Preparing for your appointment

You're likely to first see your primary care doctor. He or she may refer you to a doctor who specializes in skin disorders (dermatologist).

Here's some information to help you get ready for your appointment.

What you can do

Before your appointment make a list of:

  • Symptoms you've been having and for how long
  • Key personal information, including any major stresses or recent life changes
  • All medications, vitamins and supplements you take, including doses
  • Questions to ask your doctor

For pemphigus, some basic questions to ask your doctor include:

  • What's the most likely cause of my symptoms?
  • Are there other possible causes?
  • Do I need any tests? Do these tests require any special preparation?
  • What treatments are available, and which do you recommend?
  • What side effects can I expect from treatment?
  • How long will it take for the blisters to heal? Will they leave scars?
  • Will the blisters come back again?
  • What can I do for the pain?
  • I have these other health conditions. How can I best manage them together?
  • Is there a generic alternative to the medicine you're prescribing me?
  • Do you have any brochures or other printed material I can take with me? What websites do you recommend?

What to expect from your doctor

Your doctor is likely to ask you a number of questions, such as:

  • When did you first begin experiencing symptoms?
  • Does anything seem to improve your symptoms?
  • What steps have you taken to treat this condition yourself?
  • Have any of these measures helped?
  • Have you ever been treated by a doctor for this condition?
  • If so, did you use any prescription treatments for this skin condition? If so, do you remember the name of the medication and the dosage you were prescribed?
  • Did you have a skin biopsy?
Nov. 18, 2015
References
  1. AskMayoExpert. Pemphigus. Rochester, Minn.: Mayo Foundation for Medical Education and Research; 2015.
  2. Pemphigus. National Institute of Arthritis and Musculoskeletal and Skin Diseases. http://www.niams.nih.gov/health_info/pemphigus/. Accessed Sept. 3, 2015.
  3. Martin LK, et al. Interventions for pemphigus vulgaris and pemphigus foliaceus. Cochrane Database of Systematic Reviews. http://ovidsp.tx.ovid.com/sp-3.16.0b/ovidweb.cgi. Accessed Sept. 3, 2015.
  4. Bope ET, et al. Diseases of the skin. In: Conn's Current Therapy 2015. Philadelphia, Pa.: Saunders Elsevier; 2015. http://www.clinicalkey.com. Accessed Sept. 3, 2015.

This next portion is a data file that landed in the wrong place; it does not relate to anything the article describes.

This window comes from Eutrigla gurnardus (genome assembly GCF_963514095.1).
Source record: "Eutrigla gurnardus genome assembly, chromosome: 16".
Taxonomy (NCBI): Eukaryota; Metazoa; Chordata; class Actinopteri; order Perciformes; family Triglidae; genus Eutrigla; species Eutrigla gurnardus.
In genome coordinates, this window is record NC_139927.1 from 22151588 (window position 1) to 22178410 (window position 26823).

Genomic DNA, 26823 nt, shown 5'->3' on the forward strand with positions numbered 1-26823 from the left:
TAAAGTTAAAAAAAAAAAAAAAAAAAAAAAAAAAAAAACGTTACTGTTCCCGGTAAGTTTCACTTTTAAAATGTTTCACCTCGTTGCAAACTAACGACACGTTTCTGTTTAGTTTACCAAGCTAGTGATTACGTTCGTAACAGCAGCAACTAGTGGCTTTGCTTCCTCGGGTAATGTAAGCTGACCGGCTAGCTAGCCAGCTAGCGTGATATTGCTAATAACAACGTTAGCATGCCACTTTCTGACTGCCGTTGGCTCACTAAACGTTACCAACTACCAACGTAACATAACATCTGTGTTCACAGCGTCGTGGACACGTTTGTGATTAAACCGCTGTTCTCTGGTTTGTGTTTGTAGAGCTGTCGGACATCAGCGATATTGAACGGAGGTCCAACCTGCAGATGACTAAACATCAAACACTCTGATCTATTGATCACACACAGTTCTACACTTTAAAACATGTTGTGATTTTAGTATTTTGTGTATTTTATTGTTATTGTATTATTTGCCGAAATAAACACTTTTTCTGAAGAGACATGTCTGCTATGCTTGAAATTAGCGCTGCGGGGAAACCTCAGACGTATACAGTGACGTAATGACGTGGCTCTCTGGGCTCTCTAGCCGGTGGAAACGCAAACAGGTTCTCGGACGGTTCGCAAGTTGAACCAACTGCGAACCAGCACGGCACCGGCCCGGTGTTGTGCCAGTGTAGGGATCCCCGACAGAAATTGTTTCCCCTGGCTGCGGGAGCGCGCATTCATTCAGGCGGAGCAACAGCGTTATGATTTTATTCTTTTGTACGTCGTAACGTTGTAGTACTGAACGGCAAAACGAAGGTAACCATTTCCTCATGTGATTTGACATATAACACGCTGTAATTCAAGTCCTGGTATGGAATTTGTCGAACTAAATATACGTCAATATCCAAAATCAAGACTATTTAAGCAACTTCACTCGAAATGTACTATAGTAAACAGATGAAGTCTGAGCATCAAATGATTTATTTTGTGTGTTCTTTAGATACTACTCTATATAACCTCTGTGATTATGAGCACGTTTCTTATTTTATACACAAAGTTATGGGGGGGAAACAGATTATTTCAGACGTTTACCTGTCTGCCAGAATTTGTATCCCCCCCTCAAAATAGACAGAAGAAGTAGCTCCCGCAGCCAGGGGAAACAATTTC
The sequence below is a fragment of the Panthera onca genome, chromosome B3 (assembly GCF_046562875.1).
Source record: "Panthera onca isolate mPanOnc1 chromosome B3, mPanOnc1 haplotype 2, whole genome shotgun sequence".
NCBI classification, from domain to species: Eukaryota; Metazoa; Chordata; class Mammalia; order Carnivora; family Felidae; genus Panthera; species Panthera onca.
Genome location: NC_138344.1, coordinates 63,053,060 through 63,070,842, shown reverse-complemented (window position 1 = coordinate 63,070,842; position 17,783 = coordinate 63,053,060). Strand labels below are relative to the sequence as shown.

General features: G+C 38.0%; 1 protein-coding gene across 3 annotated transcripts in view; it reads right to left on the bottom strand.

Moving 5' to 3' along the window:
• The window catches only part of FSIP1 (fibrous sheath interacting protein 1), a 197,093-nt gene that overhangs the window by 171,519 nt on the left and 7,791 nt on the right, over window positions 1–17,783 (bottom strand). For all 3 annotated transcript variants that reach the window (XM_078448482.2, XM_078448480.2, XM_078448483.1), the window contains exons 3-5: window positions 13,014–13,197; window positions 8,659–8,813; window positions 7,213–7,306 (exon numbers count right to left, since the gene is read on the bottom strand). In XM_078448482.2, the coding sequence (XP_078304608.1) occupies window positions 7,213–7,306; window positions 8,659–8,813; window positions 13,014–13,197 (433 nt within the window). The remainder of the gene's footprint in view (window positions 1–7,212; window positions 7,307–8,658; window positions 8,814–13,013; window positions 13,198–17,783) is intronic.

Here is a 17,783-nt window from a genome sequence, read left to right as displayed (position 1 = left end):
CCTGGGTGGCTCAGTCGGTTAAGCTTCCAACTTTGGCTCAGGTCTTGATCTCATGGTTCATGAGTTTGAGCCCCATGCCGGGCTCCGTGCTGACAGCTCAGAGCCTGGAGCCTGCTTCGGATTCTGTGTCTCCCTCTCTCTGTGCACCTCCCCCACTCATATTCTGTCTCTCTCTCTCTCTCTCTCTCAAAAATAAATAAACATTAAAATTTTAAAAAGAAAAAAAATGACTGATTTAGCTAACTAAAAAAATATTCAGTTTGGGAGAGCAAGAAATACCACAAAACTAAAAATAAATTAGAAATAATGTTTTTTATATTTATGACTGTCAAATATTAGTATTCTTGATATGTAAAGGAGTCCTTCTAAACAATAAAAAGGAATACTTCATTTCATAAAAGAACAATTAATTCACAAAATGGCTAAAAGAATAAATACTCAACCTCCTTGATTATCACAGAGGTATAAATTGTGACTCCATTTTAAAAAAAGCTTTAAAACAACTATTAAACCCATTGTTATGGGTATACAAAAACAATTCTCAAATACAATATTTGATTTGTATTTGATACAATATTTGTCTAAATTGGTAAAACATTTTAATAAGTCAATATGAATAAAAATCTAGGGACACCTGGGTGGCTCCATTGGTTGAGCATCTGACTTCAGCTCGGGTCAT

5. Kasperkiewicz M, et al. Current therapy of the pemphigus group. Clinics in Dermatology. 2012;30:84.
  6. Venugopal SS, et al. Diagnosis and clinical features of pemphigus vulgaris. Dermatology Clinics. 2011;29:373.
  7. Heelan K, et al. Durable remission of pemphigus with a fixed-dose rituximab protocol. JAMA Dermatology. 2014;150:703.
  8. Patterson JW. The vesiculobullous reaction pattern. In: Weedon's Skin Pathology. 4th ed. Maryland Heights, Mo.: Churchill Livingstone Elsevier; 2016.
  9. Goldsmith LA, et al., eds. Pemphigus. In: Fitzpatrick's Dermatology in General Medicine. 8th ed. New York, N.Y.: The McGraw-Hill Companies; 2012. http://www.accessmedicine.com. Accessed Sept. 9, 2015.
  10. Hertl M, et al. Management of refractory pemphigus vulgaris and pemphigus foliaceus. www.uptodate.com/home. Accessed Sept. 3, 2015.
  11. Hertl M, et al. Initial management of pemphigus vulgaris and pemphigus foliaceus. ww.uptodate.com/home. Accessed Sept. 3, 2015.
  12. Saag KG, et al. Major side effects of systemic glucocorticoids. www.uptodate.com/home. Accessed Sept. 8, 2015.
  13. Ferri FF. Managing pemphigus vulgaris. In: Ferri's Clinical Advisor 2016. Philadelphia, Pa.: Mosby Elsevier; 2016.
  14. Pemphigus vulgaris. Merck Manuals Professional Edition. www.merckmanuals.com. Accessed Sept. 9, 2015.
  15. Mustafa MB, et al. Oral mucosal manifestations of autoimmune skin diseases. Autoimmunity Reviews. 2015;14:930.
  16. Gibson LE (expert opinion). Mayo Clinic, Rochester, Minn. Oct. 13, 2015.